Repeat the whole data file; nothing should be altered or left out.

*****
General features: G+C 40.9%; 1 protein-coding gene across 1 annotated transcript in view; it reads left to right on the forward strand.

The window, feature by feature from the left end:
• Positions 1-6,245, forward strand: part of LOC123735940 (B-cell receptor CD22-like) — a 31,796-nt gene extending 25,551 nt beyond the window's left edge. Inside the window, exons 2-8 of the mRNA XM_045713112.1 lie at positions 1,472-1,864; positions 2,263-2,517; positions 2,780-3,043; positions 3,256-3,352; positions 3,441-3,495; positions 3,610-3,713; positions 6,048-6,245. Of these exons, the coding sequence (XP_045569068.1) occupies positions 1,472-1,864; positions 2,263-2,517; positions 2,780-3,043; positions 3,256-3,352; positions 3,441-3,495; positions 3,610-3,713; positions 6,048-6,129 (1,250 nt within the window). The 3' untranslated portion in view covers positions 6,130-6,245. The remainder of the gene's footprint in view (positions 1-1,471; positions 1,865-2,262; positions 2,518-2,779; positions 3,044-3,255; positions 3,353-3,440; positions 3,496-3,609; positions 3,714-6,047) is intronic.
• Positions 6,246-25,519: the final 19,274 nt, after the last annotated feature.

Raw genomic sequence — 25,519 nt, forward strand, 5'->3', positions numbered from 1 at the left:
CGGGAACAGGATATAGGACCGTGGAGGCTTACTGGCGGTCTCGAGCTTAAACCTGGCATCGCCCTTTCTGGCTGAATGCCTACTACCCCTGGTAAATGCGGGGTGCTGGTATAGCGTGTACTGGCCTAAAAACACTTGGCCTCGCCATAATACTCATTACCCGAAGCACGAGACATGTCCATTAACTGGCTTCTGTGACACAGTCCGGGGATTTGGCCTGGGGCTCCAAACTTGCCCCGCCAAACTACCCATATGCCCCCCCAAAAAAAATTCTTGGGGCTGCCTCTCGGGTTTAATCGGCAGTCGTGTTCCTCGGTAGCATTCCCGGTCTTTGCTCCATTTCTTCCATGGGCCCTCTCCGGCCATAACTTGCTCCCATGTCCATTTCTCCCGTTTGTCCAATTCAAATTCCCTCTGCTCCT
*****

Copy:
General features: G+C 40.9%; 1 protein-coding gene across 1 annotated transcript in view; it reads left to right on the forward strand.

The window, feature by feature from the left end:
• Positions 1-6,245, forward strand: part of LOC123735940 (B-cell receptor CD22-like) — a 31,796-nt gene extending 25,551 nt beyond the window's left edge. Inside the window, exons 2-8 of the mRNA XM_045713112.1 lie at positions 1,472-1,864; positions 2,263-2,517; positions 2,780-3,043; positions 3,256-3,352; positions 3,441-3,495; positions 3,610-3,713; positions 6,048-6,245. Of these exons, the coding sequence (XP_045569068.1) occupies positions 1,472-1,864; positions 2,263-2,517; positions 2,780-3,043; positions 3,256-3,352; positions 3,441-3,495; positions 3,610-3,713; positions 6,048-6,129 (1,250 nt within the window). The 3' untranslated portion in view covers positions 6,130-6,245. The remainder of the gene's footprint in view (positions 1-1,471; positions 1,865-2,262; positions 2,518-2,779; positions 3,044-3,255; positions 3,353-3,440; positions 3,496-3,609; positions 3,714-6,047) is intronic.
• Positions 6,246-25,519: the final 19,274 nt, after the last annotated feature.

Raw genomic sequence — 25,519 nt, forward strand, 5'->3', positions numbered from 1 at the left:
CGGGAACAGGATATAGGACCGTGGAGGCTTACTGGCGGTCTCGAGCTTAAACCTGGCATCGCCCTTTCTGGCTGAATGCCTACTACCCCTGGTAAATGCGGGGTGCTGGTATAGCGTGTACTGGCCTAAAAACACTTGGCCTCGCCATAATACTCATTACCCGAAGCACGAGACATGTCCATTAACTGGCTTCTGTGACACAGTCCGGGGATTTGGCCTGGGGCTCCAAACTTGCCCCGCCAAACTACCCATATGCCCCCCCAAAAAAAATTCTTGGGGCTGCCTCTCGGGTTTAATCGGCAGTCGTGTTCCTCGGTAGCATTCCCGGTCTTTGCTCCATTTCTTCCATGGGCCCTCTCCGGCCATAACTTGCTCCCATGTCCATTTCTCCCGTTTGTCCAATTCAAATTCCCTCTGCTCCT